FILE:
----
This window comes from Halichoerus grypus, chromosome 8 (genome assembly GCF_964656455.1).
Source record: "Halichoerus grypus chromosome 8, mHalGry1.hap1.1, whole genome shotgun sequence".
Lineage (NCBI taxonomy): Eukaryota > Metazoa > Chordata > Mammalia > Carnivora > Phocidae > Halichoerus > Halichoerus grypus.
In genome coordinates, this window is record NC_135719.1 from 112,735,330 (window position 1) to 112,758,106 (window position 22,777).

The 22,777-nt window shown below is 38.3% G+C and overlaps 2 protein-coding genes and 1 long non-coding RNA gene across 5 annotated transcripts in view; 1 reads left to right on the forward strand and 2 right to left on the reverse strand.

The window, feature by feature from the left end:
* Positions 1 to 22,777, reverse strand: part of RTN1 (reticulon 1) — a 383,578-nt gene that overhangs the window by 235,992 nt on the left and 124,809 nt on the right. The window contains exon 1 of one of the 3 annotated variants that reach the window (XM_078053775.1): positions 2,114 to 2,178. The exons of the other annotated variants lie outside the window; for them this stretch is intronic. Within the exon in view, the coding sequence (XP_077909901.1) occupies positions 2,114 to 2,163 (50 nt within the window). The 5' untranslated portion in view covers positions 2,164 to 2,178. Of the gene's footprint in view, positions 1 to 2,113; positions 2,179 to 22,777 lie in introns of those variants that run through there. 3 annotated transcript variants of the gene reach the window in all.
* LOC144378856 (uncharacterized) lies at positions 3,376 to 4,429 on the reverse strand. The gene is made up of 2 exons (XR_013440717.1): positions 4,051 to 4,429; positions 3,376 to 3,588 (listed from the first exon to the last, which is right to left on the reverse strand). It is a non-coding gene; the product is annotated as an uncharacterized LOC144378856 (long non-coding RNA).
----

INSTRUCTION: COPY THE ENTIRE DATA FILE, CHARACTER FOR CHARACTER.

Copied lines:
This window comes from Halichoerus grypus, chromosome 8 (genome assembly GCF_964656455.1).
Source record: "Halichoerus grypus chromosome 8, mHalGry1.hap1.1, whole genome shotgun sequence".
Lineage (NCBI taxonomy): Eukaryota > Metazoa > Chordata > Mammalia > Carnivora > Phocidae > Halichoerus > Halichoerus grypus.
In genome coordinates, this window is record NC_135719.1 from 112,735,330 (window position 1) to 112,758,106 (window position 22,777).

The 22,777-nt window shown below is 38.3% G+C and overlaps 2 protein-coding genes and 1 long non-coding RNA gene across 5 annotated transcripts in view; 1 reads left to right on the forward strand and 2 right to left on the reverse strand.

The window, feature by feature from the left end:
* Positions 1 to 22,777, reverse strand: part of RTN1 (reticulon 1) — a 383,578-nt gene that overhangs the window by 235,992 nt on the left and 124,809 nt on the right. The window contains exon 1 of one of the 3 annotated variants that reach the window (XM_078053775.1): positions 2,114 to 2,178. The exons of the other annotated variants lie outside the window; for them this stretch is intronic. Within the exon in view, the coding sequence (XP_077909901.1) occupies positions 2,114 to 2,163 (50 nt within the window). The 5' untranslated portion in view covers positions 2,164 to 2,178. Of the gene's footprint in view, positions 1 to 2,113; positions 2,179 to 22,777 lie in introns of those variants that run through there. 3 annotated transcript variants of the gene reach the window in all.
* LOC144378856 (uncharacterized) lies at positions 3,376 to 4,429 on the reverse strand. The gene is made up of 2 exons (XR_013440717.1): positions 4,051 to 4,429; positions 3,376 to 3,588 (listed from the first exon to the last, which is right to left on the reverse strand). It is a non-coding gene; the product is annotated as an uncharacterized LOC144378856 (long non-coding RNA).